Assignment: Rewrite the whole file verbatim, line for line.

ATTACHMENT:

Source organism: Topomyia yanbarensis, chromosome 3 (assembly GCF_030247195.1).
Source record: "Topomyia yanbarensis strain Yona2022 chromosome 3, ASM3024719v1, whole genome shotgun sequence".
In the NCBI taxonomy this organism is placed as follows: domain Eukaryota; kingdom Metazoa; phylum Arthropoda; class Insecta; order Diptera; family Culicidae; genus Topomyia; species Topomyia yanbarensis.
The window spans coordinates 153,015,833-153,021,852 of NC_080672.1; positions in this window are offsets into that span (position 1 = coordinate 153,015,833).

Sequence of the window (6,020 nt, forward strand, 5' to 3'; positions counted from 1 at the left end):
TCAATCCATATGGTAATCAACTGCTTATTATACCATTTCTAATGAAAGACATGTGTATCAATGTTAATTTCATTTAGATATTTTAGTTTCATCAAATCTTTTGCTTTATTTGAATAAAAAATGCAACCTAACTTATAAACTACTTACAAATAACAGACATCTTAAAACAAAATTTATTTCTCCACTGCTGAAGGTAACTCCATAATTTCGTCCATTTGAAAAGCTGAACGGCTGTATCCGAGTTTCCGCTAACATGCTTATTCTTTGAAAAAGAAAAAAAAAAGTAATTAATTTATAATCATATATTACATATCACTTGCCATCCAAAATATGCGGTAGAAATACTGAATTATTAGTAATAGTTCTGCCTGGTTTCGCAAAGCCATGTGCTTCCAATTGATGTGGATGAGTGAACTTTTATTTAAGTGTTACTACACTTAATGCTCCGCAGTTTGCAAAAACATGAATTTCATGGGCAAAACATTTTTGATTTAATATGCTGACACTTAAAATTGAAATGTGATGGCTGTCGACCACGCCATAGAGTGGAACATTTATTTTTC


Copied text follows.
Source organism: Topomyia yanbarensis, chromosome 3 (assembly GCF_030247195.1).
Source record: "Topomyia yanbarensis strain Yona2022 chromosome 3, ASM3024719v1, whole genome shotgun sequence".
In the NCBI taxonomy this organism is placed as follows: domain Eukaryota; kingdom Metazoa; phylum Arthropoda; class Insecta; order Diptera; family Culicidae; genus Topomyia; species Topomyia yanbarensis.
The window spans coordinates 153,015,833-153,021,852 of NC_080672.1; positions in this window are offsets into that span (position 1 = coordinate 153,015,833).

Sequence of the window (6,020 nt, forward strand, 5' to 3'; positions counted from 1 at the left end):
TCAATCCATATGGTAATCAACTGCTTATTATACCATTTCTAATGAAAGACATGTGTATCAATGTTAATTTCATTTAGATATTTTAGTTTCATCAAATCTTTTGCTTTATTTGAATAAAAAATGCAACCTAACTTATAAACTACTTACAAATAACAGACATCTTAAAACAAAATTTATTTCTCCACTGCTGAAGGTAACTCCATAATTTCGTCCATTTGAAAAGCTGAACGGCTGTATCCGAGTTTCCGCTAACATGCTTATTCTTTGAAAAAGAAAAAAAAAAGTAATTAATTTATAATCATATATTACATATCACTTGCCATCCAAAATATGCGGTAGAAATACTGAATTATTAGTAATAGTTCTGCCTGGTTTCGCAAAGCCATGTGCTTCCAATTGATGTGGATGAGTGAACTTTTATTTAAGTGTTACTACACTTAATGCTCCGCAGTTTGCAAAAACATGAATTTCATGGGCAAAACATTTTTGATTTAATATGCTGACACTTAAAATTGAAATGTGATGGCTGTCGACCACGCCATAGAGTGGAACATTTATTTTTC